A new initiative aimed at curbing air pollution in Brussels will allow residents to try out a cargo bike or electric longtail bike for free for two weeks, starting with those living in Anderlecht in April.
Woluwe-Saint-Pierre will be the next municipality to join in May.
Cargo bikes, or “bakfiets,” are becoming increasingly popular in Belgium, especially for families with small children that need to be chauffeured around.
Commercial businesses like Coolblue also use them as a more environmentally friendly option for delivery. About 80% of small items from the electronics chain are delivered by cargobike now.
“Unlike the big cities of the Netherlands or Denmark, Brussels does not yet have a cargo bike culture,” said Brussels Minister of Mobility Elke Van den Brandt. “Yet the potential is immense: the latest studies show that it is perfectly suited for 75% of private and family journeys.”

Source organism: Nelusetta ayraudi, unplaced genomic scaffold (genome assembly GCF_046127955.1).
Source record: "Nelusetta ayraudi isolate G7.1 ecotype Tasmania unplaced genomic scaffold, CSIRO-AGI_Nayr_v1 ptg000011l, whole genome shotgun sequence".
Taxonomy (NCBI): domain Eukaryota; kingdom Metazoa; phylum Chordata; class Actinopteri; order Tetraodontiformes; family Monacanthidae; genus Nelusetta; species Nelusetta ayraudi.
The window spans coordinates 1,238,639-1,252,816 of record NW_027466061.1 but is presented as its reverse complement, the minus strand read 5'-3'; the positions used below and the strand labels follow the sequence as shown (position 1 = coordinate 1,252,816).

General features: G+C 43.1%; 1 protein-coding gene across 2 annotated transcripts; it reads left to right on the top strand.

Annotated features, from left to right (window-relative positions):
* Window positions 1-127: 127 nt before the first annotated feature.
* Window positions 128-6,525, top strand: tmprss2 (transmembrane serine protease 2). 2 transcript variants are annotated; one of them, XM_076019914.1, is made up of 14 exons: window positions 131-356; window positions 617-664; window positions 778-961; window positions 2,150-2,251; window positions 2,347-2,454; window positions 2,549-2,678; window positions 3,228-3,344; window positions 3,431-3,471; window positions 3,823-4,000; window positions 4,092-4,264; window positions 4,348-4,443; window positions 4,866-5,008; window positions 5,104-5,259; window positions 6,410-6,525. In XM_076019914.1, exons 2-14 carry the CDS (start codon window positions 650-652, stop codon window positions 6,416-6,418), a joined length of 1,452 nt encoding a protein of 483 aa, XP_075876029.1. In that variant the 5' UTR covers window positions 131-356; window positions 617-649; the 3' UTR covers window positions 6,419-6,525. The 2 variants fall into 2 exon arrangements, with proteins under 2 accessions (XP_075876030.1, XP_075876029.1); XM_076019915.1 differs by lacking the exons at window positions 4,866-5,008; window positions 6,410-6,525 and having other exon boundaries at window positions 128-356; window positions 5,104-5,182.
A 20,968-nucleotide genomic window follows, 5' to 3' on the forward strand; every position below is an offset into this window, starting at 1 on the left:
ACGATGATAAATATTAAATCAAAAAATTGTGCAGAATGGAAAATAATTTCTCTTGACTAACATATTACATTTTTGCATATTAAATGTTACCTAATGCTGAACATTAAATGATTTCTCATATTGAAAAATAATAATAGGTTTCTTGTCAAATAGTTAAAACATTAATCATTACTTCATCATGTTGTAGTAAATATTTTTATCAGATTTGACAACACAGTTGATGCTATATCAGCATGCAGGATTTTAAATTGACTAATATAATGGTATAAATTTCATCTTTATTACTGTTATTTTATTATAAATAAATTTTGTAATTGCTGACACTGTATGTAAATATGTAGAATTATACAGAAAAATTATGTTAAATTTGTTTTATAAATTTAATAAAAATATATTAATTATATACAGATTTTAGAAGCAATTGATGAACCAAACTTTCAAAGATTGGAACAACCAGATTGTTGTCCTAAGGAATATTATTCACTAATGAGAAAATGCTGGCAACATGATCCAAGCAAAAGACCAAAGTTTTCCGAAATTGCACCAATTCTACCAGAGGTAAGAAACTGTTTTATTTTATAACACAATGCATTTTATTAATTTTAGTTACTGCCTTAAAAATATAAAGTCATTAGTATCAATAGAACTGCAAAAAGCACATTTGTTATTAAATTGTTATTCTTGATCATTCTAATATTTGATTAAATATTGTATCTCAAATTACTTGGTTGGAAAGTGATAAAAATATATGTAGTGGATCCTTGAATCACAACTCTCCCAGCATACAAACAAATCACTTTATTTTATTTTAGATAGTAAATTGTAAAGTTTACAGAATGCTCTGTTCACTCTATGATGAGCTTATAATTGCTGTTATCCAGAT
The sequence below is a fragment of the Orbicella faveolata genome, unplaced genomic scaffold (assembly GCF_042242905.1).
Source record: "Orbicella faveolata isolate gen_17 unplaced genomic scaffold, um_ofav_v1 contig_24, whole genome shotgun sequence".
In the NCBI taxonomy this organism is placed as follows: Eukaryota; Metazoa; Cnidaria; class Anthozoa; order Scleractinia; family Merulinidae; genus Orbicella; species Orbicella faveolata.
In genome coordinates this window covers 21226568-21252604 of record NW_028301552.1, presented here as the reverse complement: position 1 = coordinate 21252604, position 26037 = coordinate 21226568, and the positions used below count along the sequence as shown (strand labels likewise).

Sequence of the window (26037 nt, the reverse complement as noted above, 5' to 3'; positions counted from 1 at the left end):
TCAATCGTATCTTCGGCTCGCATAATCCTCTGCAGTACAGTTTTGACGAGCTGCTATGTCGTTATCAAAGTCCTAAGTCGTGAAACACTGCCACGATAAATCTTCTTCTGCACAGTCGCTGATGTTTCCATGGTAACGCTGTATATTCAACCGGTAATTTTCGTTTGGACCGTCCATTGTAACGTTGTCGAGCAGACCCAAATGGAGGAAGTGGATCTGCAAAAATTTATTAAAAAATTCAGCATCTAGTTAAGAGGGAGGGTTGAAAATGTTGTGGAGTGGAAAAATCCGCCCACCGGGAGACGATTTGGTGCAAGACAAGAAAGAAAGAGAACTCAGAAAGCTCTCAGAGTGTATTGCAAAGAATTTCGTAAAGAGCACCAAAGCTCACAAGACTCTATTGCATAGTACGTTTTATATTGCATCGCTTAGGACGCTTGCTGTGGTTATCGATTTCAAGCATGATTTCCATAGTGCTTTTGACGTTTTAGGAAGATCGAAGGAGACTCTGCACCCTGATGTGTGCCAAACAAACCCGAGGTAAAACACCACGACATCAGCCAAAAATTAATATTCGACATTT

Convenience aside, using a cargo bike for trips to the grocery store or taking the kids to grandmother’s house will hopefully curb air pollution, which is a major issue in the Belgian capital affecting everything from health outcomes to the appearance of historical landmarks like the Sainte-Catherine de Bruxelles church, whose façade turned black from all the soot.
Last month, Brussels was ordered to install more air-quality measuring stations along its most polluted roadways within six months or face penalties, according to the ClientEarth non-profit association.
The cargo bike project is a three-year collaboration between Pro Vélo and Bruxelles Mobilité, which is part of the European Regional Development Fund (ERDF).